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100 seconds to midnight 

We have all lost contact with friends, we’ve all had two or three birthdays and had the past two years stolen from us. WW3 is about to break out. It’s like the Cold War in the late 70s, only worse and all we need now is Sting to start releasing songs again. Divide and rule. Divide and rule.

Who knows what is going on? I don’t, do you?

What is the current state of the world and how close are we to complete annihilation?

My only piece of advice would be, do not bring babies into this world.

Right. Let’s turn to the scientists then, let’s ask the experts, the successors to Einstein, what they  have to say about the current state of the universe. 

Read it and weep.

Founded in 1945, by Albert Einstein and University of Chicago scientists who helped develop the first atomic weapons in the Manhattan Project, the Bulletin of the Atomic Scientists, created the Doomsday Clock two years later, using the imagery of apocalypse (midnight) and the contemporary idiom of nuclear explosion (countdown to zero) to convey threats to humanity and the planet. 

The Doomsday Clock is set every year by the Bulletin’s Science and Security Board in consultation with its Board of Sponsors, which includes 11 Nobel laureates. The Clock has become a universally recognized indicator of the world’s vulnerability to catastrophe from nuclear weapons, climate change, and disruptive technologies in other domains.

The clock is currently standing at 100 seconds to midnight.

2021’s leadership change in the US provided hope that what seemed like a global race toward catastrophe might be halted or reversed. Indeed, in 2021 the new American administration changed US policies in some ways that made the world safer: agreeing to an extension of the New START arms control agreement and beginning strategic stability talks with Russia, announcing that the Us would return to the Iran nuclear deal; and rejoining the Paris climate accord.

Maybe more heartening, was the return of science and evidence to US policyl, especially regarding the COVID-19 pandemic. A more moderate approach to leadership and the control of one of the largest nuclear arsenals of the world marked a welcome change from the previous four years.

But the change in US leadership alone was not enough..

US relations with Russia and China are tense, with all three engaged in an array of nuclear expansion, including China’s large-scale program to increase its deployment of silo-based long-range nuclear missiles; the push by Russia, China, and the US to develop hypersonic missiles; and the continued testing of anti-satellite weapons by many nations. If not restrained, these efforts could mark the start of a dangerous new nuclear arms race. 

Other nuclear concerns, including North Korea’s unconstrained nuclear and missile expansion and the currently unsuccessful attempts to revive the Iran nuclear deal contribute to growing dangers. Ukraine remains a huge flashpoint, and Russian troop deployments to the Ukrainian border heighten tensions daily.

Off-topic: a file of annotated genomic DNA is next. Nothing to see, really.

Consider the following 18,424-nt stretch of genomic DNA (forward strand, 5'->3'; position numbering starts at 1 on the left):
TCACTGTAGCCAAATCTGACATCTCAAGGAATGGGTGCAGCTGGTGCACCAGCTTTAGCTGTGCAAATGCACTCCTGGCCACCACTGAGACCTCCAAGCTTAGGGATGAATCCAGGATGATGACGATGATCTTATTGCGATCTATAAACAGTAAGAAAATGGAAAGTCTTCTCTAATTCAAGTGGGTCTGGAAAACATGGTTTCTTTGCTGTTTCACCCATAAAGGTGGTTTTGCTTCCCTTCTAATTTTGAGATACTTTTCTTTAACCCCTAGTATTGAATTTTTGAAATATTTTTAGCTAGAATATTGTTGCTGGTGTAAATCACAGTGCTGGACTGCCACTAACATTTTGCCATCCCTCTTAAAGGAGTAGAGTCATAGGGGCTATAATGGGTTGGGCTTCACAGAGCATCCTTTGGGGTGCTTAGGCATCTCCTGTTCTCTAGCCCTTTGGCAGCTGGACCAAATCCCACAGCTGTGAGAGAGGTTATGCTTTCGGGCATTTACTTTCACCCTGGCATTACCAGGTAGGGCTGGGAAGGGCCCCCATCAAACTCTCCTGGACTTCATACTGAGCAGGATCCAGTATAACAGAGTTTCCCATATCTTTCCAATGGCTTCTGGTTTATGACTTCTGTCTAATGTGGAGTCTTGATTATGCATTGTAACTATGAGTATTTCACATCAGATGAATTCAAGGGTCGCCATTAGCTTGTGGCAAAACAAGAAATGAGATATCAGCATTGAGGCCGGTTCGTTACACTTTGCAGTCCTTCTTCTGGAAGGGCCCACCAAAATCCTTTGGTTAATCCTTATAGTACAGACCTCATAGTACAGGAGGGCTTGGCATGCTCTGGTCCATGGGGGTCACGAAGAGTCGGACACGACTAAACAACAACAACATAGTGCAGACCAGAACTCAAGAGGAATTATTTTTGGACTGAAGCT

For many, a huge gap remains between long-term greenhouse gas-reduction pledges and the near and medium-term emission-reduction actions needed to reach those goals. Although the new US administration’s return to the Paris Agreement speaks the right words, it has yet to be matched with policies.

Developed countries improved their responses to the continuing pandemic in 2021, but the worldwide response remained entirely insufficient. Plans for quick global distribution of vaccines collapsed, leaving poorer countries unvaccinated and allowing new variants of the SARS-CoV-2 virus to gain a foothold. Beyond that, biosecurity lapses made it clear that the international community needs to focus attention on management of the global biological research enterprise. The establishment and pursuit of biological weapons programs marked the beginning of a new biological arms race.

While the new US administration made progress in reestablishing the role of science and evidence in public policy, corruption of the information ecosystem continued in 2021. One particularly concerning variety of internet-based disinformation infected America last year. Waves of internet-enabled lies persuaded a significant portion of the US public to believe the false narrative that Joe Biden did not win the US presidential election in 2020. Continued efforts to foster this narrative threaten to undermine future US elections, American democracy in general, and, therefore, the United States’ ability to lead global efforts to manage risk.

In view of this mixed threat environment, the members of the Science and Security Board find the world to be no safer than it was last year at this time and, therefore, decide to set the Doomsday Clock once again at 100 seconds to midnight. This decision does not, by any means, suggest that the international security situation has stabilised. On the contrary, the Clock remains the closest it has ever been to civilization-ending apocalypse because the world remains stuck in an extremely dangerous moment. In 2019 we called it the new abnormal, and it has unfortunately persisted.

Last year, despite efforts by leaders and the public, negative trends in nuclear and biological weapons, climate change, and a variety of disruptive technologies kept the world within a stone’s throw of apocalypse. Global leaders and the public are not moving with anywhere near the speed or unity needed to prevent disaster.

Leaders around the world must immediately commit themselves to renewed cooperation in the many ways and venues available for reducing existential risk. Citizens of the world can and should organize to demand that their leaders do so, and quickly. The doorstep of doom is no place to loiter.

During 2021, some nuclear risks declined while others rose. Upcoming decisions on nuclear policies could generate either salutary or dangerous modifications of an already uncertain and worrisome security situation.

The February 2021 agreement between the US and Russia to renew New START for five years is a decidedly positive development. This extension creates a window of opportunity to negotiate a future arms control agreement between the two countries that possess 90% of the nuclear weapons on the planet. The US and Russia also agreed to start two sets of dialogues about how to best maintain “nuclear stability” in the future: the Working Group on Principles and Objectives for Future Arms Control and the Working Group on Capabilities and Actions with Strategic Effects. These groups have met and in early 2022 are expected to report on initial results of the consultations, aimed at shaping future arms control agreements.